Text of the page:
to bridge a hole or slot. The gauge holds the rule at a right angle to
the surface when taking measurements. This type has a measuring range of
0 to 5 inches. The sliding head has a clamping screw so that it may be
clamped in any position. The sliding head is flat and perpendicular to
the axis of the rule. It ranges in size from 2 to 2 5/8 inches wide and
from 1/8 to 1/4 inch thick.
Figure 65 - Rule depth gauge.
Micrometer Depth Gauge
The micrometer depth gauge (Figure 66) consists of a flat base that is
attached to the barrel of a micrometer head. These gauges have a range
from 0 to 9 inches, depending on the length of extension rod used. The
hollow micrometer screw has a 1/2- or 1-inch range. Some are provided with
a ratchet stop. The flat base ranges in size from 2 to 6 inches. Several
extension rods are supplied with this type gauge.
Figure 66 - Micrometer depth gauge.
Vernier Depth Gauge
The Vernier depth gauge (Figure 67) consists of a graduated scale either
6 or 12 inches long. It also has a sliding head similar to the one on the
The sliding head is designed to bridge holes and slots. The Vernier
depth gauge has the range of the rule depth gauge. It does not have quite
the accuracy of a micrometer depth gauge. It cannot enter holes less than
1/4 inch in diameter. However, it will enter a 1/32-inch slot. The Vernier
scale is adjustable and may be adjusted to compensate for wear.
Figure 67 - Vernier depth gauge.
Dial Depth Gauge
Dial depth gauges (Figure 68) are for rapidly checking depths of holes,
recesses, slots, scratches, and paint thickness. It should be noted that
measurements made with depth gauges should be on a longitudinal axis. The
depth gauge will give direct readings on the dial in half thousands of
an inch (0.0005 inch); press the push button down until the measuring rod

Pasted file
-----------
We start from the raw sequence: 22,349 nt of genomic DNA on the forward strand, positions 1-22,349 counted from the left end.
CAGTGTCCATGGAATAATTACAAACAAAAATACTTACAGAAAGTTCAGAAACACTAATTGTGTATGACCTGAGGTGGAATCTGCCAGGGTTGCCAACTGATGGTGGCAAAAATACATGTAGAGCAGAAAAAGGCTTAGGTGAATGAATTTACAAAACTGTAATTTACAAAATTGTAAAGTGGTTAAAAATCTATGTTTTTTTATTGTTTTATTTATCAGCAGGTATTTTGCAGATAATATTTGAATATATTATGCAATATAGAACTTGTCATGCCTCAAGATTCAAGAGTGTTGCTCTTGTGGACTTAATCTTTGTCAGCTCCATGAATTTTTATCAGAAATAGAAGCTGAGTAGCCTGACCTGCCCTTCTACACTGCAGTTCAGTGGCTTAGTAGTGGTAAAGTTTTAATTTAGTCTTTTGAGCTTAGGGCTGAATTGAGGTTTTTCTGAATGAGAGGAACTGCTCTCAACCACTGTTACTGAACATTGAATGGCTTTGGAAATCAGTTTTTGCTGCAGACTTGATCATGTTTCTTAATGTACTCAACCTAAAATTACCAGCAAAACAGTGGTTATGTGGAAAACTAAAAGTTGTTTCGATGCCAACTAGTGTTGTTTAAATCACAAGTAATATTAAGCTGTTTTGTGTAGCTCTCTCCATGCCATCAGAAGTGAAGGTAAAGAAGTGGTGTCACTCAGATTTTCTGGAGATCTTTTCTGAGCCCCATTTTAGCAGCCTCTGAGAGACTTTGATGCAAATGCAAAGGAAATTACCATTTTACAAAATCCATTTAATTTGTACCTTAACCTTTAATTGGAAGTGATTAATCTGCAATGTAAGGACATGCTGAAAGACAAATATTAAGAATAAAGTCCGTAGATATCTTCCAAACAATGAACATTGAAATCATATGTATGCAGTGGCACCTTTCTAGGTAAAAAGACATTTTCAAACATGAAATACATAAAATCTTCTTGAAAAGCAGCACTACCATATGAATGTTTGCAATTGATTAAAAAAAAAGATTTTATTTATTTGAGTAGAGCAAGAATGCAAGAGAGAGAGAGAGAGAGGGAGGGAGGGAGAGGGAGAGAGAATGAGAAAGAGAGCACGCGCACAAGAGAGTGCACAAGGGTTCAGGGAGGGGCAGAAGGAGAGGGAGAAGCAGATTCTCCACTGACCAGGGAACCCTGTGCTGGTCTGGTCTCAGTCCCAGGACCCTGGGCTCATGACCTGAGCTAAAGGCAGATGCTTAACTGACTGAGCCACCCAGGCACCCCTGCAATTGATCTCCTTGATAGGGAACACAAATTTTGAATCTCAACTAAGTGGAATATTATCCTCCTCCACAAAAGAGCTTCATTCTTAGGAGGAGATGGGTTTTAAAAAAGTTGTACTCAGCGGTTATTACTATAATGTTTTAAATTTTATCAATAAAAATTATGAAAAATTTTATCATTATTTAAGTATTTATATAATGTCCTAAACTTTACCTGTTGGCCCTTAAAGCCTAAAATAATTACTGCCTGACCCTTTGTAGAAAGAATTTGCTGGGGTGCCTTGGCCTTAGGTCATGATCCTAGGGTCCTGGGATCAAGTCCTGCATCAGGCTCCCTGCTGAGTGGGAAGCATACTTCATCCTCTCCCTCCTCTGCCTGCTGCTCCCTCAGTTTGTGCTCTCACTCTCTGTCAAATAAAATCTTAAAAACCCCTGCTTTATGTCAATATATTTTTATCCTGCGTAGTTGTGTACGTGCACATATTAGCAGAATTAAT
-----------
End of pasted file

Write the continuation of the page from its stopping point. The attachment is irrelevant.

contacts the work and read the depth on the dial.
Figure 68 - Dial depth gauge.
A height gauge (Figure 69) is used in the layout of jigs and fixtures.
On a bench, it is used to check the location of holes and surfaces. It
accurately measures and marks off vertical distances from a plane surface.
Figure 69 - Height gauge.
The Vernier height gauge is a caliper with a special base to adapt it
for use on a surface plate. Height gauges are available in several sizes.
Most common are the 10-, 18-, and 24-inch gauges in English measure. The
most common metric gauges are the 25- and 46 centimeter sizes. Height gauges
are classified by the dimension they will measure above the surface plate.
Like the Vernier caliper, height gauges are graduated in divisions of 0.025
inch. Its Vernier scale is divided into 25 units for reading thousandths
of an inch.
A surface plate (Figure 70) provides a true, smooth, plane surface.
It is often used as a level base for surface and height gauges from which
to make accurate measurements. Surface plates are usually made of close
grained cast iron, are rectangular in shape, and come in a variety of sizes.
Figure 70 - Granite surface plate.
How to Use the Surface, Depth, and Height Gauges
Follow these steps to use surface, depth, and height gauges properly:
How To Use a Surface Gauge
Setting the surface gauge to transfer a 4-inch vertical measurement is
illustrated in Figure 71.
Figure 71 - Using a surface gauge.
How To Use a Rule Depth Gauge
A method of using a rule depth gauge to measure the distance from a surface
to a recessed point is illustrated in Figure 72.
Figure 72 - Using a depth rule gauge.
How To Use a Micrometer Depth Gauge
An example of measuring projection depth with micrometer depth gauge is
shown in Figure 73.
Figure 73 - Using a micrometer depth gauge.
How To Use a Vernier Depth Gauge
In Figure 74, using a Vernier depth gauge to measure the depth of a hole
from a given surface is illustrated.
Figure 74 - Using a Vernier depth gauge.
How To Use a Dial Depth Gauge
In Figure 75, measuring depths of holes, recesses, slots, scratches, and
paint thickness with a dial depth gauge is illustrated.
Figure 75 - Using a dial depth gauge.
How To Use a Height Gauge
Using a height gauge to measure a vertical distance from a plane surface
is shown in Figure 76.
Figure 76 - Using a height gauge.
Care of Surface, Height, and Depth Gauges
Observe the following guidelines when working with surface, height, and
Coat all metal parts of gauges with a light coat of oil to prevent rust.
Carefully store gauges when not in use. Use separate containers if provided
Keep graduations and markings clean and legible.
Do not drop any gauge. Small nicks and scratches can cause inaccurate measurements.
Protect all pointed gauge parts from damage.
Miscellaneous Measuring Gauges and Layout Tools
Thickness (Feeler) Gauges
Thickness (feeler) gauges (Figure 77) are made in many shapes and sizes;
usually 2 to 26 blades are grouped into one tool and graduated in thousandths
of an inch.
Figure 77 - Feeler gauge.